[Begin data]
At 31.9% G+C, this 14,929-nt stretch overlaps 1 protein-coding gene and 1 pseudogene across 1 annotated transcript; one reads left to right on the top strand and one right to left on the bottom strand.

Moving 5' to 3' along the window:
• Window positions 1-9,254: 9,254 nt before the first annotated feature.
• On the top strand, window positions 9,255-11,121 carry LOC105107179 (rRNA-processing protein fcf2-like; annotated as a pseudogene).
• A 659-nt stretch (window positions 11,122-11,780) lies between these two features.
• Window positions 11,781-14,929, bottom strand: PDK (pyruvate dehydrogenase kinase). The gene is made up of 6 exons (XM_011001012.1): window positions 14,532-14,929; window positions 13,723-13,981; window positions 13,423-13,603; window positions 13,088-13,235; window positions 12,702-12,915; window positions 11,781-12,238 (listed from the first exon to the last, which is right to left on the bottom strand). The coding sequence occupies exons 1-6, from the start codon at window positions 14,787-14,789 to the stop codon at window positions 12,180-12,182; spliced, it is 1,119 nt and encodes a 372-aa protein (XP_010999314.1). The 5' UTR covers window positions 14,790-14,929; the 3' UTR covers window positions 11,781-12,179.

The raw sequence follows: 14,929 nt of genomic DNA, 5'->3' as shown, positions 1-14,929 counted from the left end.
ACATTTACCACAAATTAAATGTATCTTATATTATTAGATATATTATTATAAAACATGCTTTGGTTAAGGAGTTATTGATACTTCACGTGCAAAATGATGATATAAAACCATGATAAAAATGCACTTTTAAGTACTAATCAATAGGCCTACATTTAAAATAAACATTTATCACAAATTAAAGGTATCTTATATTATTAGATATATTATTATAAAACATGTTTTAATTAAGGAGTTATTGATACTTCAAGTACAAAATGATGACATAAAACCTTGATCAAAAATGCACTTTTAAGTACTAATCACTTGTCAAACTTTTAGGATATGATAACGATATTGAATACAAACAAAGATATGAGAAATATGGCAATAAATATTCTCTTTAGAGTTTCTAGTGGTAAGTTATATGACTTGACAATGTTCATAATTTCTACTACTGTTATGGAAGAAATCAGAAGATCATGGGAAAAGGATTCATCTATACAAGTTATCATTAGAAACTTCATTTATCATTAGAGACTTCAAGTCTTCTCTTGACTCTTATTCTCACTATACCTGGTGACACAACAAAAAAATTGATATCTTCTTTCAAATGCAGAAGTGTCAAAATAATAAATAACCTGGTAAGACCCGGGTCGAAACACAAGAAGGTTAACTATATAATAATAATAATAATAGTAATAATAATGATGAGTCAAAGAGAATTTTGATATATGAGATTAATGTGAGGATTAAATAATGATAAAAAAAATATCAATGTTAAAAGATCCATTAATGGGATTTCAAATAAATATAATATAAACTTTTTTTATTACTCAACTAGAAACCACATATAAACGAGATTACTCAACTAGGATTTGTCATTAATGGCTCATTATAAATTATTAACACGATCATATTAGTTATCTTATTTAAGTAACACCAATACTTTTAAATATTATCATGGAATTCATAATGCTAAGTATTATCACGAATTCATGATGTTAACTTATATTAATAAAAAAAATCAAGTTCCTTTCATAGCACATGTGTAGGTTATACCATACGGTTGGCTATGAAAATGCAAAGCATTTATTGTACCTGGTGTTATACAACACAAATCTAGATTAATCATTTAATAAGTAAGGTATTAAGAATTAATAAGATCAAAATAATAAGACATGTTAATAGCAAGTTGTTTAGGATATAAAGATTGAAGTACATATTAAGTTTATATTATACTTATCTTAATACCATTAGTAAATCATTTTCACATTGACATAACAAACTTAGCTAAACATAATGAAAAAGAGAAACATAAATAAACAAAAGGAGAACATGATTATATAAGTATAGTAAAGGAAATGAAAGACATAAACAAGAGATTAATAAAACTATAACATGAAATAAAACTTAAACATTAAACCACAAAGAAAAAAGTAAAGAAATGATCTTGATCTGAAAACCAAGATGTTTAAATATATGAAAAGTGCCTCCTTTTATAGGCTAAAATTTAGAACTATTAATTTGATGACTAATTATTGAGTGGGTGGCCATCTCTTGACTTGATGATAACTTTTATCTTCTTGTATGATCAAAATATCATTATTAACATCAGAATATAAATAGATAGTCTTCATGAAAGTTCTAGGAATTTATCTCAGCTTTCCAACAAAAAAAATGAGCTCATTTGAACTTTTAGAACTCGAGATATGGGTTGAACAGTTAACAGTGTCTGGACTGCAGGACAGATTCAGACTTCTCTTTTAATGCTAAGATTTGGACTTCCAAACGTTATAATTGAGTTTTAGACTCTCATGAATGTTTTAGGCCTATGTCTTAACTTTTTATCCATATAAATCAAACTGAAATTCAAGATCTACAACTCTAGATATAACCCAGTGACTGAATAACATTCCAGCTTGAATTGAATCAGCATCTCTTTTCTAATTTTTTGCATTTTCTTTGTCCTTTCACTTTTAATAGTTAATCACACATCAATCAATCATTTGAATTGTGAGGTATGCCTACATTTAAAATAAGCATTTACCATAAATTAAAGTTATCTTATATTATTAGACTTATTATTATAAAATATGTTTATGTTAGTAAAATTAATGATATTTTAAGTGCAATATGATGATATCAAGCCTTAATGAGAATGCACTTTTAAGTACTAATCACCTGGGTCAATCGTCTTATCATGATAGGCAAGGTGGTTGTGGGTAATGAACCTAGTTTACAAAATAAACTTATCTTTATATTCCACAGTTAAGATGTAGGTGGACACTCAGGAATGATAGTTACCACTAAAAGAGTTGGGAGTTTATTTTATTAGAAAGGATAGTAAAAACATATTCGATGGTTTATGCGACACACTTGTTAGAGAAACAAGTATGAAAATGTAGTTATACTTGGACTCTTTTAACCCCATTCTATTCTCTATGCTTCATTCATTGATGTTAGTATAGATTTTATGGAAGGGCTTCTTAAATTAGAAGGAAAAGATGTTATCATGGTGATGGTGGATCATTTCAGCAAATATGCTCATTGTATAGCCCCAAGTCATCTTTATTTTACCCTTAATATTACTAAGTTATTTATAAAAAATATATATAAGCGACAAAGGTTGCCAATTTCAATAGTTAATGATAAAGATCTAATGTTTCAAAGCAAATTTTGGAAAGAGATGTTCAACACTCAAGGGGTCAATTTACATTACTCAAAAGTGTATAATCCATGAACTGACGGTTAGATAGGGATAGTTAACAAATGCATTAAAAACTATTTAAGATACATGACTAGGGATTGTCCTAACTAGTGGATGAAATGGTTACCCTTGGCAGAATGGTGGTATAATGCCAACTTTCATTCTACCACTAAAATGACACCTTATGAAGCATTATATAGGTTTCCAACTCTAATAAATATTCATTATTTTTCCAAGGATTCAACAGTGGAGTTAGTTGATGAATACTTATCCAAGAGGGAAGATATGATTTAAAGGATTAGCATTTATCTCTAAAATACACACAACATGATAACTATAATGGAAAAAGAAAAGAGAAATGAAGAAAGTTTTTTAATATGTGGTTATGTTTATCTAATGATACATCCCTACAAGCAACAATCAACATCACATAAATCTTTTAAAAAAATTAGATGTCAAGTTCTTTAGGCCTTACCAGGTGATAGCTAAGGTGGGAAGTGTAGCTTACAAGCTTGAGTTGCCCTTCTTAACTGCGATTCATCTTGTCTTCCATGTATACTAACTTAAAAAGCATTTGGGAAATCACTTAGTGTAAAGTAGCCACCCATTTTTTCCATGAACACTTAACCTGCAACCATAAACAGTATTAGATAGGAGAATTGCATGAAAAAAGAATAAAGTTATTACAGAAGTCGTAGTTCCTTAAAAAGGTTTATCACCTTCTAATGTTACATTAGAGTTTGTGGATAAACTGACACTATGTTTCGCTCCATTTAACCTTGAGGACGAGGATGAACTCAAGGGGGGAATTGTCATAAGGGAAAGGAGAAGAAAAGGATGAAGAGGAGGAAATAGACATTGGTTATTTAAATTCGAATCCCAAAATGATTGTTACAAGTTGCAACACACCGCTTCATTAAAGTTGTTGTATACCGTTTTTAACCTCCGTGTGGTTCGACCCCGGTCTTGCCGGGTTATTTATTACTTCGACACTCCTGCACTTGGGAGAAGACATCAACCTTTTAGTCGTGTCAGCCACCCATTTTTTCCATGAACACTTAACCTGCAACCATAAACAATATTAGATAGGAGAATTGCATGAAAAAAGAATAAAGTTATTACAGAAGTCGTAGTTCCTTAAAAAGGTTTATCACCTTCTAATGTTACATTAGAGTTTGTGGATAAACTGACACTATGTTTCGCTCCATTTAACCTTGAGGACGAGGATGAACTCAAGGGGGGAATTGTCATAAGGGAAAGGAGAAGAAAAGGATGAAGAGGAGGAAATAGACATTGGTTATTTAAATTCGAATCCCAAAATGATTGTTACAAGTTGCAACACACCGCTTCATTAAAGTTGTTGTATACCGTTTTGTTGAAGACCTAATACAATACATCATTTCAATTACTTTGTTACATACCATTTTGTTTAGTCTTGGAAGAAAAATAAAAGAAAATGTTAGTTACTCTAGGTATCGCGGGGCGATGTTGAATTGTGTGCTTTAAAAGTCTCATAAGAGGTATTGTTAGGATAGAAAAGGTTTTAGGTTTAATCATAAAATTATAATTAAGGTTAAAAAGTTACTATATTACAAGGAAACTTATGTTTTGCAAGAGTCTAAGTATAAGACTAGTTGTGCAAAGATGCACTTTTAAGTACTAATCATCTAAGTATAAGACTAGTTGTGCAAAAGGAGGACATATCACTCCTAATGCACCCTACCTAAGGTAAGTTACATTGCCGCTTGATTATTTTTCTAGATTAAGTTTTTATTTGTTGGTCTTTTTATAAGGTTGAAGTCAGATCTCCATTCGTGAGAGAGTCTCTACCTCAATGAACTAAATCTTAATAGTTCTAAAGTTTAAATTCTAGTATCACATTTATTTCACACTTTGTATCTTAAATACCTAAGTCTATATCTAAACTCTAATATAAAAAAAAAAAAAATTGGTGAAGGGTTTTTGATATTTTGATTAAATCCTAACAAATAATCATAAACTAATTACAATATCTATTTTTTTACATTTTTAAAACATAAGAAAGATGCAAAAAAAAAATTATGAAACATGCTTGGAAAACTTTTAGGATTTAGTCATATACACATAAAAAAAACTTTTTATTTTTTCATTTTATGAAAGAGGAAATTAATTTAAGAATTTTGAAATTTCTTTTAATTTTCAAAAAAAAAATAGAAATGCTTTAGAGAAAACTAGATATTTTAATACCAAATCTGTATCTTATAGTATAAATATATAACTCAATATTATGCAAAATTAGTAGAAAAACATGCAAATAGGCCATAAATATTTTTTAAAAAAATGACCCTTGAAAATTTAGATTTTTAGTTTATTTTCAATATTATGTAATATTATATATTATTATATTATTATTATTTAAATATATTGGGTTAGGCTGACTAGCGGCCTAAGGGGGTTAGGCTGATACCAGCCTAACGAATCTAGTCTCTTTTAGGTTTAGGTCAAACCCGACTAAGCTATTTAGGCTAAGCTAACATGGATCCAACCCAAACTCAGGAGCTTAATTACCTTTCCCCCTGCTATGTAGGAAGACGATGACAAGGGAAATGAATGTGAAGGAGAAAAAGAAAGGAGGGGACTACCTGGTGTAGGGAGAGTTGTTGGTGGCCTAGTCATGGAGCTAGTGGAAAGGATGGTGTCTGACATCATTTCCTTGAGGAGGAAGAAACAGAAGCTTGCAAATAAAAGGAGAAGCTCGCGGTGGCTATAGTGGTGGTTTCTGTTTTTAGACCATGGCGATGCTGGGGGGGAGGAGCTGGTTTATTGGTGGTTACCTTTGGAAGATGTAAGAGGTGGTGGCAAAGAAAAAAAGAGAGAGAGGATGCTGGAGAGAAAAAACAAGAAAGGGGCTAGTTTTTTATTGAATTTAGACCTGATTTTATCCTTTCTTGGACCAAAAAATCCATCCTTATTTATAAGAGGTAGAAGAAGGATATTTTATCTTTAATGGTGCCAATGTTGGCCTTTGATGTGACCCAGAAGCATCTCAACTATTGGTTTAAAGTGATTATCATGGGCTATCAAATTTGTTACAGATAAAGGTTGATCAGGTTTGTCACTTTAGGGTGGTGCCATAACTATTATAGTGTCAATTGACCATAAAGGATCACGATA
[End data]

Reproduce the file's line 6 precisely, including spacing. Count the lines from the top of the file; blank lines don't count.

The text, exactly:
• Window positions 11,781-14,929, bottom strand: PDK (pyruvate dehydrogenase kinase). The gene is made up of 6 exons (XM_011001012.1): window positions 14,532-14,929; window positions 13,723-13,981; window positions 13,423-13,603; window positions 13,088-13,235; window positions 12,702-12,915; window positions 11,781-12,238 (listed from the first exon to the last, which is right to left on the bottom strand). The coding sequence occupies exons 1-6, from the start codon at window positions 14,787-14,789 to the stop codon at window positions 12,180-12,182; spliced, it is 1,119 nt and encodes a 372-aa protein (XP_010999314.1). The 5' UTR covers window positions 14,790-14,929; the 3' UTR covers window positions 11,781-12,179.